The Oldest College Newspaper in Pennsylvania

The Lafayette

The Oldest College Newspaper in Pennsylvania

The Lafayette

The Oldest College Newspaper in Pennsylvania

The Lafayette

When the virus is mightier than the saber: Fencers kept out of NCAA regional tournament due to norovirus


While many students rejoiced at the school’s decision to shut down this past Thursday and Friday due to the norovirus outbreak, many fencers did not.

On Saturday, Lafayette was scheduled to host the NCAA regionals for fencing, in which roughly 210 fencers from schools such as Penn, Princeton and Duke were going to battle to see who would qualify for the NCAA national tournament. The norovirus outbreak changed those plans.

After the school made the decision to close on Wednesday afternoon, the tournament had to be moved to a different venue. The NCAA decided to move the tournament to Moravian College and still have it take place on Saturday. In addition, the NCAA and Lafayette agreed to not allow any of its fencers to participate in the tournament in an effort to eliminate any fear of spreading the norovirus.

Senior David Jennings, juniors Jake Burns and Brent Staples and sophomores David Shindell and Alexander Gorloff were set to represent the Leopards in the competition.

“I always look forward to fencing in regionals because the skill set of the fencers is much higher than the rest of the season,” Burns said. “It is always fun to go up against amazing fencers.”

Not being allowed to compete was tough to swallow for the Leopards, as it is a tournament they look forward to competing in each year.

“It is a real shame that we did not get to participate in the regional tournament,” Burns said. “All who qualified this year and the other fencers worked very hard this season. The team will work very hard next season to qualify again.”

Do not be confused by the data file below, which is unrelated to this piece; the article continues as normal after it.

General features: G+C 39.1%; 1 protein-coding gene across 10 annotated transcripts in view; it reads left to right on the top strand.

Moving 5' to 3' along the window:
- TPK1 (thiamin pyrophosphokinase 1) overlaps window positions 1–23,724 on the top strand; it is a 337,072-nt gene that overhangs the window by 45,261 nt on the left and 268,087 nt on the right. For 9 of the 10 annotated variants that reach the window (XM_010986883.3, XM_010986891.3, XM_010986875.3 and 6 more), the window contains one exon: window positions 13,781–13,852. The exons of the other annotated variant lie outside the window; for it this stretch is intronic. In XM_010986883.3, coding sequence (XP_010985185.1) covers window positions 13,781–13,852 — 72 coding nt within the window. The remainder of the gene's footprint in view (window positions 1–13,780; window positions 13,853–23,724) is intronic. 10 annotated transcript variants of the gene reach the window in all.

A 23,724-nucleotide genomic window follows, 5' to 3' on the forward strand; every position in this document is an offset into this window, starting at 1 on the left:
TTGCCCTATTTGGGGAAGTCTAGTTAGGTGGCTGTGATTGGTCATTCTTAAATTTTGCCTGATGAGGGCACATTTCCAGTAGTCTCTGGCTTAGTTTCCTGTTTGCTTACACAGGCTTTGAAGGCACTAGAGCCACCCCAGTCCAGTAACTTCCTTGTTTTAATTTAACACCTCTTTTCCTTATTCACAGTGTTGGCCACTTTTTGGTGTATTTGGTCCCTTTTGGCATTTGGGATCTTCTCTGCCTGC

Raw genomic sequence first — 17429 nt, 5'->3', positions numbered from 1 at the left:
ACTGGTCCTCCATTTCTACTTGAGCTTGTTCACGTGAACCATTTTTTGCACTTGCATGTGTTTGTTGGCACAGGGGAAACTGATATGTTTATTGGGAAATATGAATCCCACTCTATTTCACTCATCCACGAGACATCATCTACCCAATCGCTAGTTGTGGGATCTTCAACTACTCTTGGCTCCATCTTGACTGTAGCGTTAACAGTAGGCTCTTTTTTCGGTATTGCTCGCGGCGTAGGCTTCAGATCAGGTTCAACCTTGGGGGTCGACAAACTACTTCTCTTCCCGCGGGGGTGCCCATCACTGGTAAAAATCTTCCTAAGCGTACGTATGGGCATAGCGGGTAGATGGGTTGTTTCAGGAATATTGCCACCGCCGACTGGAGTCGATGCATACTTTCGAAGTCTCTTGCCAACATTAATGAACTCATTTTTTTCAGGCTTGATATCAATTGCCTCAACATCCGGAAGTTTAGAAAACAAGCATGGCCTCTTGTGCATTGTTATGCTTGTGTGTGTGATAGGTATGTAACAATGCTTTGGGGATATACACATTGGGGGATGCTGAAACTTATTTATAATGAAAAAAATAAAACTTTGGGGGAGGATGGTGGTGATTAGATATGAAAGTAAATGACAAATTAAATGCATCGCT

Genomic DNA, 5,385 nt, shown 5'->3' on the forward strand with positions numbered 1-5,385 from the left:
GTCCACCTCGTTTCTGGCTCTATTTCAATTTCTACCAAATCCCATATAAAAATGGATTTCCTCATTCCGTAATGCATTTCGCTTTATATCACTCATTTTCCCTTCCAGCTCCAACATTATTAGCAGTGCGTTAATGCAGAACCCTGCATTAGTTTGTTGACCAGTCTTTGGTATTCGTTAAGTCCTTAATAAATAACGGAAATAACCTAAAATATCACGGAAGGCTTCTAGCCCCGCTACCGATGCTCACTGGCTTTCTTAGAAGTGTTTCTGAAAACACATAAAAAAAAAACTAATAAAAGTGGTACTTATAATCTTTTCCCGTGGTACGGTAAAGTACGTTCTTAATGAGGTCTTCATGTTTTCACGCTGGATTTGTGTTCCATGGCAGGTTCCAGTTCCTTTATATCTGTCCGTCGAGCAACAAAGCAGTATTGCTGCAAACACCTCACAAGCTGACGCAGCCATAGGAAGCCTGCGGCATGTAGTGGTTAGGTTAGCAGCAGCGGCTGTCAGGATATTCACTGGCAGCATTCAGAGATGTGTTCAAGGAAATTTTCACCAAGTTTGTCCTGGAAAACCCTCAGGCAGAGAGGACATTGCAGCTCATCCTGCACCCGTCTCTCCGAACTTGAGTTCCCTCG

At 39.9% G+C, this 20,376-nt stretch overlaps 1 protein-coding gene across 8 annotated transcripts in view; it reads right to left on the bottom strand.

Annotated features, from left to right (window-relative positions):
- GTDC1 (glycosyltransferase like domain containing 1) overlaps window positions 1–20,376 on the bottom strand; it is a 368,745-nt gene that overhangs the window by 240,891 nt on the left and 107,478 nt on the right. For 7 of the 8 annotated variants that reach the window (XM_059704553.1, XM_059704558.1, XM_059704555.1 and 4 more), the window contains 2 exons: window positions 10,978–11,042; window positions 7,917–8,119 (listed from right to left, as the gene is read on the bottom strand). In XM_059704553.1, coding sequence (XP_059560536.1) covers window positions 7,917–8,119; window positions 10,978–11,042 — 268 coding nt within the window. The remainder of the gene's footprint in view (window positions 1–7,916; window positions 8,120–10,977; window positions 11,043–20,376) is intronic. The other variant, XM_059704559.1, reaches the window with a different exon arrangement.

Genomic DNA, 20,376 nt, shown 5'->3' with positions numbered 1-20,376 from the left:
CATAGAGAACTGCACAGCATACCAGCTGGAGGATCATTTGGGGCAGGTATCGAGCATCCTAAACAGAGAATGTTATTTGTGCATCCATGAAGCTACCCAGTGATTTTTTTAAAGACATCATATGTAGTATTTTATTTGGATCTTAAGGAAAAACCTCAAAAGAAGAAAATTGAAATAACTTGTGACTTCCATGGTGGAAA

Unfortunately, for senior David Jennings, there will not be a next year to qualify for regionals. After learning about the decision to move regionals and not allow any Leopards to compete, his season, as well as his collegiate fencing career, came to an abrupt end.

“While I understand the reasons behind the school making these decisions, being a senior leaves me at an awkward point in my fencing career,” he said. “It’s over. Just like that. Not with a bang, but with a fizzle.”

Another fencer who was disappointed with the unfortunate outcome was sophomore Alexander Gorloff. Last year as a freshman, he finished in the third round and made it to the top 16. This year, he was gunning for a top eight finish that would qualify him for the NCAA national tournament.

“I was hoping that I could make it once again to the third round and perhaps even get past it this year to the final round where top eight go to NCAA nationals,” Gorloff said.

Immediately after learning about the decision, members of the fencing team each received personal phone calls from athletic director Bruce McCutcheon apologizing for the decision to move the tournament and keep the fencers out of the competition.

NCAA health regulations stipulate that it is up to the team physician or a representative to determine if an athlete is healthy enough to qualify. No other Lafayette team was allowed to compete over the medical break.

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